and Harriet (Perkins) Constable. He was educated
and learned his trade in his native country, and came
to the United States in 1833, locating in Buffalo, N.
Y., where he remained four years. He then went to
Florida, where he was employed in an arsenal lor
nearly a yeai, after which he returned to Buffalo. In
1839 he started for Pittsburg, where his brother, Na-
thaniel, afterwards national quartermaster in the late
war, was engaged in the manufacture of safes. He
left Buffalo on the steamer " Robert Fulton," but when
he reached Erie, he found that his trunks had been
put off at Dunkirk, N. Y. While waiting for his trunks
he sought and found employment in Erie, where he
has since remained. Thus, by mistake, as it were,
Erie gained one of her best citizens. His first employer
was Col. Seth Reed, and his first work was upon the
Reed House. After some time employed as journey-
man, he engaged in business for himself in contract-
ing and building. Among his first buildings were the
stores now occupied by P. Minning & Sons and the
residence of Joseph M. Sterrett, at Fifth and Holland
streets. In company with Hugh Jones, he built what
was then known as the East and West Ward school
houses, at that time the only school buildings in the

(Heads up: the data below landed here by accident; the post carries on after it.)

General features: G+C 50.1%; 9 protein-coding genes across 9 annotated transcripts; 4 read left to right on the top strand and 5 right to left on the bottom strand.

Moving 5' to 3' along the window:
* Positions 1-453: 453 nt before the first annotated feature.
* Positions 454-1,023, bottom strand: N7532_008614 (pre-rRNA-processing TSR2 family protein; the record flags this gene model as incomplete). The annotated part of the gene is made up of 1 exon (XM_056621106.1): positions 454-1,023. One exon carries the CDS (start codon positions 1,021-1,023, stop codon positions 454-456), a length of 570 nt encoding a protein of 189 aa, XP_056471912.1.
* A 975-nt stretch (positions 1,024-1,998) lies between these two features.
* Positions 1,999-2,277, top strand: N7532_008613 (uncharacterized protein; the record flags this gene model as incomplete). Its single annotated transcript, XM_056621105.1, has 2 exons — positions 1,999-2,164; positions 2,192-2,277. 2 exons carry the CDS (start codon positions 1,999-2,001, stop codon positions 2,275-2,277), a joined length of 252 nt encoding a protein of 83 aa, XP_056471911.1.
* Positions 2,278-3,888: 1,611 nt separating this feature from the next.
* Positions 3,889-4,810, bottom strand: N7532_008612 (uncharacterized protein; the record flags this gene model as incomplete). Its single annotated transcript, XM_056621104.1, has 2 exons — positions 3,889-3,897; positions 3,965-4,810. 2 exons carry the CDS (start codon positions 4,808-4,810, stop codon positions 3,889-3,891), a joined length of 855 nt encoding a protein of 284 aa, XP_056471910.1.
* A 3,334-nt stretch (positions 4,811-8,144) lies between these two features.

town, and other buildings. He was also for a time in
partnership with Samuel Cummings. In later years
we find such monuments to his work as the Park Pres-
byterian Church, Dime Bank Building and Scott
Block. He built a mill on the present site of the one
now owned and operated by his sons, on the old canal,
and was the first to use the power of its water. Mr.
Constable was married in 1829 to Miss Elizabeth Pet-
titt, by whom he had five children: John, who was born
in England, and who died from disease contracted in
the late war; George, who was in the circus business
for a number of years, and was drowned by the burst-
ing of a boiler on the Ohio river, near Cairo, 111., in
1874; Thomas, who is employed on the lakes; Harriet,
who married George McGowan and died in Titusville,
Pa., and Washington, who is a glazier in Erie. Mrs.
Constable dying in 1835, Mr. Constable was remarried
in 1838 to Mrs. Eliza (Gulp) Reinhardt, who had one